0
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Avocado tree leaves turing brown

Avocado    None Given

Hi

My 1 year old avocado tree's leave suddenly started turning brown about a month ago. At the same time all new growth stopped for two weeks. It has since grown new leaves that don't seem to be affected. The browning pattern seems to be quite distinctive.

It is in a large pot and was grown from seed. The mother plant in the garden does not show the same signs. Nothing really changed around the time that I can think caused it. There were a couple days I was away and didn't water, some leaved wilted but everything seemed to recover within an hour of watering.

Any suggestions on how I could fix this? Will it continue into the new growth or are those leaves somehow immune?

Thanks
John


Posted by: John Frost (1 point) John Frost
Posted: March 14, 2017


Amanda commented,
Where are you growing this plant? What is the climate like?
over 3 years ago.

Amanda commented,
The symptoms could also be related to phytophthora root rot - a common disease of avocado (http://ipm.ucanr.edu/PMG/r8100111.html). This disease thrives in moist soil conditions so I would make sure you soil has good drainage. Here are some IPM approaches from UC Riverside to caring for avocados with this disease: https://www.apsnet.org/publications/p...
over 3 years ago.



Answers

1
point
It is always difficult to define the nutrient deficiency or toxicity symptoms in plants because it depends on severity, stage of the plant and other conditions. But it could be magnesium deficiency as Andreas mentioned. The main symptoms are discoloration of older leaves, particularly between veins (but veins will remain bright dark colored). Under severe cases of magnesium deficiency necrosis of tissue interveinally and/or along leaf margins may occur.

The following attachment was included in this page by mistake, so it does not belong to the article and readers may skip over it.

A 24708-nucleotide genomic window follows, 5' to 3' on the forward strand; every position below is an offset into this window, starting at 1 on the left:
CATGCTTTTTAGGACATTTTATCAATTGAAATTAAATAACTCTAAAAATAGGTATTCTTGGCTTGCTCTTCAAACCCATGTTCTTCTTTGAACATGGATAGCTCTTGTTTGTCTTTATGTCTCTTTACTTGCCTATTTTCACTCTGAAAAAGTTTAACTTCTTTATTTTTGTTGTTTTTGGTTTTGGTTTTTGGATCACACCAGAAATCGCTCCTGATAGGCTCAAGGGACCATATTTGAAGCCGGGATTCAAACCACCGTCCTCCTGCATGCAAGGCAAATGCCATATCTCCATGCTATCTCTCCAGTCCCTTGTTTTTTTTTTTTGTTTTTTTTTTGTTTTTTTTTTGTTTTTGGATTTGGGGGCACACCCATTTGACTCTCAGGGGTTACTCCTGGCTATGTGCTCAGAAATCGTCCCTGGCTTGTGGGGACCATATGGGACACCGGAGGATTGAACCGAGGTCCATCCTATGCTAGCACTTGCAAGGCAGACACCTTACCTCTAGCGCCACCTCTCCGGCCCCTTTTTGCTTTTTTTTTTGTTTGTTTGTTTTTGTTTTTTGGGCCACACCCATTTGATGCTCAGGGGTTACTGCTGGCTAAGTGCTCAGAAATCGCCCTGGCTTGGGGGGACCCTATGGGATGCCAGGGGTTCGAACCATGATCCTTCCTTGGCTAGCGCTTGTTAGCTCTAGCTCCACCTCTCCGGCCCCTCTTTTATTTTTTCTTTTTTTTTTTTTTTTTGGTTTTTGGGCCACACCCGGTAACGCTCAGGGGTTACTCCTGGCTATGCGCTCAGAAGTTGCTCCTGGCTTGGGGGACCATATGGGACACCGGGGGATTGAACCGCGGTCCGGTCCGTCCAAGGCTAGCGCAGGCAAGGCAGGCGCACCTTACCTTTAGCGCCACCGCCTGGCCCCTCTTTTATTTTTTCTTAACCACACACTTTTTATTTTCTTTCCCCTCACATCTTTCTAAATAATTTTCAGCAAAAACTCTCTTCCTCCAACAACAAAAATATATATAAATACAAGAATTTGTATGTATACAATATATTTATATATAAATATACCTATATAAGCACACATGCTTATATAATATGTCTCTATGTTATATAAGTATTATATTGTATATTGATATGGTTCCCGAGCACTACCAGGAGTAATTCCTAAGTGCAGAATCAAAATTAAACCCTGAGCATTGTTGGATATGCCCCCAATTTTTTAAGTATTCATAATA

There are several guides available online to diagnose the problem in avocado.
http://era.daf.qld.gov.au/1642/11/05-...
http://ucce.ucdavis.edu/files/datasto...
http://www.avocadosource.com/Journals...


Posted by: Dr. Ravishankar Narayana (11 points) Dr. Ravishankar Narayana
Posted: March 16, 2017


John Frost commented,
Thanks for the thorough help. If this is a magnesium deficiency what would be the best way to correct this? Organic options preferred.

Thanks
John

over 3 years ago.

Dr. Ravishankar Narayana commented,
Generally magnesium deficiency is common in acidic soil or soil with pH below 6.0. So it is advisable to test the soil to determine the nutrient content and pH. Soil testing kits are available online or in most of the garden stores. Normally Epsom salts are applied to the soil to supply magnesium or lime to increase the soil pH.
over 3 years ago.



0
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Where are you growing this plant? What is the climate like?


Posted by: Amanda (2 points) Amanda
Posted: March 15, 2017




0
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The patterning in between the veins looks like a nutrient deficiency to me. I would guess it's due to low levels of potassium because of the dark purple/brown color vs a yellowing color that other mineral deficiencies tend to give the leaves.


Posted by: Kelsee Baranowski (3 points) Kelsee Baranowski
Posted: March 15, 2017




0
points
Hey John, I would agree to Kelsee that the patterning between the veins is caused by nutrient deficiency. But you don´t look at potassium lack. This type of patterning is caused by ferric or magnesium lack. In case of ferric lack you would see the first damage on the young leafs. In case of magnesium lack you see the first damage on the older leafs. Because in your picture the young leafs look healthy, I would say you look at magnesium lack.


Posted by: Andreas (7 points) Andreas
Posted: March 16, 2017




0
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Thanks for the thorough help. If this is a magnesium deficiency what would be the best way to correct this? Organic options preferred.

Thanks
John


Posted by: John Frost (1 point) John Frost
Posted: March 19, 2017




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